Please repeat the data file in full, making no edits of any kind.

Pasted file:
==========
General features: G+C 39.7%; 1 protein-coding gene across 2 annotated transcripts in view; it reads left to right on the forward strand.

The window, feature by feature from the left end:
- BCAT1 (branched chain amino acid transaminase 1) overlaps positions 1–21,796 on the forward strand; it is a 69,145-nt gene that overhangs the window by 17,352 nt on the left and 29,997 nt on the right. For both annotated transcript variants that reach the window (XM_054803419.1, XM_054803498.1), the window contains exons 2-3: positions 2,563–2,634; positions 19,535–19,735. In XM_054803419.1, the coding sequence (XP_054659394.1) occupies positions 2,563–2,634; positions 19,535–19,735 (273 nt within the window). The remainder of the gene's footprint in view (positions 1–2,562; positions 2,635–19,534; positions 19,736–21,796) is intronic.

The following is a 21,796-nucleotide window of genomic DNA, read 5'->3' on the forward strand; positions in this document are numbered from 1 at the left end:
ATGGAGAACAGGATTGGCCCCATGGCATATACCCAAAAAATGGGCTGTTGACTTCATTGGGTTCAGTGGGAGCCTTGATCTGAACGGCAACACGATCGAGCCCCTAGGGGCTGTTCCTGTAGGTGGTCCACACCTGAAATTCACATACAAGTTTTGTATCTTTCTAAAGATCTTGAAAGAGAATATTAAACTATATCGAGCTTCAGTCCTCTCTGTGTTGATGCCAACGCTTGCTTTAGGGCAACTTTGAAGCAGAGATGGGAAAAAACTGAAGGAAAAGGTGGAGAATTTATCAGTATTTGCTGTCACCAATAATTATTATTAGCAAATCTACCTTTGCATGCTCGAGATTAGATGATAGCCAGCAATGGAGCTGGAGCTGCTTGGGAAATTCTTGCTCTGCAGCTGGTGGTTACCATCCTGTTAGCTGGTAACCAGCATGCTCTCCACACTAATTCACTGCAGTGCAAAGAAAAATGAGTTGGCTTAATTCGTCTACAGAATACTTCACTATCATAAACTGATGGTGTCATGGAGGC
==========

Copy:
General features: G+C 39.7%; 1 protein-coding gene across 2 annotated transcripts in view; it reads left to right on the forward strand.

The window, feature by feature from the left end:
- BCAT1 (branched chain amino acid transaminase 1) overlaps positions 1–21,796 on the forward strand; it is a 69,145-nt gene that overhangs the window by 17,352 nt on the left and 29,997 nt on the right. For both annotated transcript variants that reach the window (XM_054803419.1, XM_054803498.1), the window contains exons 2-3: positions 2,563–2,634; positions 19,535–19,735. In XM_054803419.1, the coding sequence (XP_054659394.1) occupies positions 2,563–2,634; positions 19,535–19,735 (273 nt within the window). The remainder of the gene's footprint in view (positions 1–2,562; positions 2,635–19,534; positions 19,736–21,796) is intronic.

The following is a 21,796-nucleotide window of genomic DNA, read 5'->3' on the forward strand; positions in this document are numbered from 1 at the left end:
ATGGAGAACAGGATTGGCCCCATGGCATATACCCAAAAAATGGGCTGTTGACTTCATTGGGTTCAGTGGGAGCCTTGATCTGAACGGCAACACGATCGAGCCCCTAGGGGCTGTTCCTGTAGGTGGTCCACACCTGAAATTCACATACAAGTTTTGTATCTTTCTAAAGATCTTGAAAGAGAATATTAAACTATATCGAGCTTCAGTCCTCTCTGTGTTGATGCCAACGCTTGCTTTAGGGCAACTTTGAAGCAGAGATGGGAAAAAACTGAAGGAAAAGGTGGAGAATTTATCAGTATTTGCTGTCACCAATAATTATTATTAGCAAATCTACCTTTGCATGCTCGAGATTAGATGATAGCCAGCAATGGAGCTGGAGCTGCTTGGGAAATTCTTGCTCTGCAGCTGGTGGTTACCATCCTGTTAGCTGGTAACCAGCATGCTCTCCACACTAATTCACTGCAGTGCAAAGAAAAATGAGTTGGCTTAATTCGTCTACAGAATACTTCACTATCATAAACTGATGGTGTCATGGAGGC